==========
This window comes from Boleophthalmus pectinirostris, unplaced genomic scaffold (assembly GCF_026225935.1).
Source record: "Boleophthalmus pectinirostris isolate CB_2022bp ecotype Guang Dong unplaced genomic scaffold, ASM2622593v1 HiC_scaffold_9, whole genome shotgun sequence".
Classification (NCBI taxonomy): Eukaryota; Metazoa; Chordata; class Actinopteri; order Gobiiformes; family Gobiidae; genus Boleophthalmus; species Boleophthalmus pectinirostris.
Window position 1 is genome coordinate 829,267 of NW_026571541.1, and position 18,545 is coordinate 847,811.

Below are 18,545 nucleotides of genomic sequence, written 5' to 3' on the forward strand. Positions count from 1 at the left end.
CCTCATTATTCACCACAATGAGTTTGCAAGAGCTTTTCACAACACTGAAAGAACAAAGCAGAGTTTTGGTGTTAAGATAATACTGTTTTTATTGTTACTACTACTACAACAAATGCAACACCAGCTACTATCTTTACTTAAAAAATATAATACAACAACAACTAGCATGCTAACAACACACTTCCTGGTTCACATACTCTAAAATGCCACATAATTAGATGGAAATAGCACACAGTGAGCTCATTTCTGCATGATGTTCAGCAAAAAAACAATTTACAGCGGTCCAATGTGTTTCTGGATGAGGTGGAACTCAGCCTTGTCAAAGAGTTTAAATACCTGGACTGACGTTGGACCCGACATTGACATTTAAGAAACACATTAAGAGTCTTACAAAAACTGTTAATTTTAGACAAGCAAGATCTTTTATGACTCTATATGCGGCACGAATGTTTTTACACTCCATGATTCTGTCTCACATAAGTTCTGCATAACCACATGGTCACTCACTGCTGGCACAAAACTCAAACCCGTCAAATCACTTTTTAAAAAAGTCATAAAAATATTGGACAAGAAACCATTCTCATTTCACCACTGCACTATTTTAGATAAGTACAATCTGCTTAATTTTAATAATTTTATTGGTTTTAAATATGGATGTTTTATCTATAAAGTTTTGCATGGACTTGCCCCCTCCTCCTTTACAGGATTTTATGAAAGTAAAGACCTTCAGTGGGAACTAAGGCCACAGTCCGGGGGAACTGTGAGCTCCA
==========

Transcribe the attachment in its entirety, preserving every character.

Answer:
This window comes from Boleophthalmus pectinirostris, unplaced genomic scaffold (assembly GCF_026225935.1).
Source record: "Boleophthalmus pectinirostris isolate CB_2022bp ecotype Guang Dong unplaced genomic scaffold, ASM2622593v1 HiC_scaffold_9, whole genome shotgun sequence".
Classification (NCBI taxonomy): Eukaryota; Metazoa; Chordata; class Actinopteri; order Gobiiformes; family Gobiidae; genus Boleophthalmus; species Boleophthalmus pectinirostris.
Window position 1 is genome coordinate 829,267 of NW_026571541.1, and position 18,545 is coordinate 847,811.

Below are 18,545 nucleotides of genomic sequence, written 5' to 3' on the forward strand. Positions count from 1 at the left end.
CCTCATTATTCACCACAATGAGTTTGCAAGAGCTTTTCACAACACTGAAAGAACAAAGCAGAGTTTTGGTGTTAAGATAATACTGTTTTTATTGTTACTACTACTACAACAAATGCAACACCAGCTACTATCTTTACTTAAAAAATATAATACAACAACAACTAGCATGCTAACAACACACTTCCTGGTTCACATACTCTAAAATGCCACATAATTAGATGGAAATAGCACACAGTGAGCTCATTTCTGCATGATGTTCAGCAAAAAAACAATTTACAGCGGTCCAATGTGTTTCTGGATGAGGTGGAACTCAGCCTTGTCAAAGAGTTTAAATACCTGGACTGACGTTGGACCCGACATTGACATTTAAGAAACACATTAAGAGTCTTACAAAAACTGTTAATTTTAGACAAGCAAGATCTTTTATGACTCTATATGCGGCACGAATGTTTTTACACTCCATGATTCTGTCTCACATAAGTTCTGCATAACCACATGGTCACTCACTGCTGGCACAAAACTCAAACCCGTCAAATCACTTTTTAAAAAAGTCATAAAAATATTGGACAAGAAACCATTCTCATTTCACCACTGCACTATTTTAGATAAGTACAATCTGCTTAATTTTAATAATTTTATTGGTTTTAAATATGGATGTTTTATCTATAAAGTTTTGCATGGACTTGCCCCCTCCTCCTTTACAGGATTTTATGAAAGTAAAGACCTTCAGTGGGAACTAAGGCCACAGTCCGGGGGAACTGTGAGCTCCA